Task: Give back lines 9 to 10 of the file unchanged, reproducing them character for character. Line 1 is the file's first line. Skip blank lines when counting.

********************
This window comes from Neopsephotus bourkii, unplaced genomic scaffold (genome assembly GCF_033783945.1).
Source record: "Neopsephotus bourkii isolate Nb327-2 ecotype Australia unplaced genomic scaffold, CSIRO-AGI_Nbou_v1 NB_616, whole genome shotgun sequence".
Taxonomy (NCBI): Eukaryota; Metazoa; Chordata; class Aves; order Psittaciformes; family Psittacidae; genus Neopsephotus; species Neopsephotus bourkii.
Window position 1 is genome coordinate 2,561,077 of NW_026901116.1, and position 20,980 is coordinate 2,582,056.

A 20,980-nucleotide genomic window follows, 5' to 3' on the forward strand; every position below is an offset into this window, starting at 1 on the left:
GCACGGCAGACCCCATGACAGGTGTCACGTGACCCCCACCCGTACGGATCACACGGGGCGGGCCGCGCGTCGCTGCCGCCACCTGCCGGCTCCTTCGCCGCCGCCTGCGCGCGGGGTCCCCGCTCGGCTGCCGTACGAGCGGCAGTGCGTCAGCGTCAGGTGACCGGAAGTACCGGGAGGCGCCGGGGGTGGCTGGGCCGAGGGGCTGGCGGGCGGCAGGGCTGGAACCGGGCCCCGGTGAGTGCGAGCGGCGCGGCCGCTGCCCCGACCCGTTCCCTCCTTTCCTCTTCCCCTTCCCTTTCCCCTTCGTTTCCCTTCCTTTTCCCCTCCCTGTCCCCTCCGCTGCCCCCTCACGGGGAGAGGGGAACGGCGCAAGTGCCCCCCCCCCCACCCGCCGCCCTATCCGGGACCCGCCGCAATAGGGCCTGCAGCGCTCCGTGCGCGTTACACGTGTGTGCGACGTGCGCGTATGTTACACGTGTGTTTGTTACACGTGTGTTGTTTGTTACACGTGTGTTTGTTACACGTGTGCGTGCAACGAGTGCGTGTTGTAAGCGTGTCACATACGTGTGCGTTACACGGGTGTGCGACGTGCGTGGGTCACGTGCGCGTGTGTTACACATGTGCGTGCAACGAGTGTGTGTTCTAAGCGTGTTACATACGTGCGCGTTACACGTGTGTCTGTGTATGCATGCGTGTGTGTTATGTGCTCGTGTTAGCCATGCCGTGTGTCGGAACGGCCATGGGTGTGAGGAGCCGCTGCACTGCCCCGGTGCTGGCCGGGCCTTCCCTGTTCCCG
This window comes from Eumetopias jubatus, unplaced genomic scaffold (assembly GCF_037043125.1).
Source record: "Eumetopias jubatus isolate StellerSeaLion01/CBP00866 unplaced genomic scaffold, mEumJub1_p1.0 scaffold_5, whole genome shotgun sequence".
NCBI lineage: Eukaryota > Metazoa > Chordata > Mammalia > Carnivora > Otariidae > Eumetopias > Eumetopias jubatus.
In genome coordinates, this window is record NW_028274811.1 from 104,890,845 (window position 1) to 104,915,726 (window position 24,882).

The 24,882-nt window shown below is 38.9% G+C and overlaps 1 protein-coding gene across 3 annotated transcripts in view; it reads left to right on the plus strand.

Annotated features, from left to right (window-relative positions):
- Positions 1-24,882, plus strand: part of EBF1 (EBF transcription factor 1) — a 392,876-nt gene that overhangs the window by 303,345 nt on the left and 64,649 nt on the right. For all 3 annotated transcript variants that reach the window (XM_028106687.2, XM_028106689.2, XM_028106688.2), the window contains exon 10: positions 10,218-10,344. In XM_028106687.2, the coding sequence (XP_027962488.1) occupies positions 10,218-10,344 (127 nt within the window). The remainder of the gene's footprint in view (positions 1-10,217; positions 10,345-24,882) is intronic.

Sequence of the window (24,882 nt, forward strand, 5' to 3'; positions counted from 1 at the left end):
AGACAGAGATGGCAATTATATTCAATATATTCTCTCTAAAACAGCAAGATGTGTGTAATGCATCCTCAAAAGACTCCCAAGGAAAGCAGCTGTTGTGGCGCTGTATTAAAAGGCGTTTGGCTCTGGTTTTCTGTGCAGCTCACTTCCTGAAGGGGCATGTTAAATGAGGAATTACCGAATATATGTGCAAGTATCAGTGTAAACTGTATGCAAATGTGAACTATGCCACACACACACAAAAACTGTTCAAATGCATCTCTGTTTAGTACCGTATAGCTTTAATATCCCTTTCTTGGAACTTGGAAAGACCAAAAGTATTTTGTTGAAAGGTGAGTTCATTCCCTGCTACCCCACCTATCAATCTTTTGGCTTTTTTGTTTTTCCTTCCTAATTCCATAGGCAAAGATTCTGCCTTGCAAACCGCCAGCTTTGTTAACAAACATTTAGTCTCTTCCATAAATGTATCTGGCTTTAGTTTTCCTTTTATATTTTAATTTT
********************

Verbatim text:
NCBI lineage: Eukaryota > Metazoa > Chordata > Mammalia > Carnivora > Otariidae > Eumetopias > Eumetopias jubatus.
In genome coordinates, this window is record NW_028274811.1 from 104,890,845 (window position 1) to 104,915,726 (window position 24,882).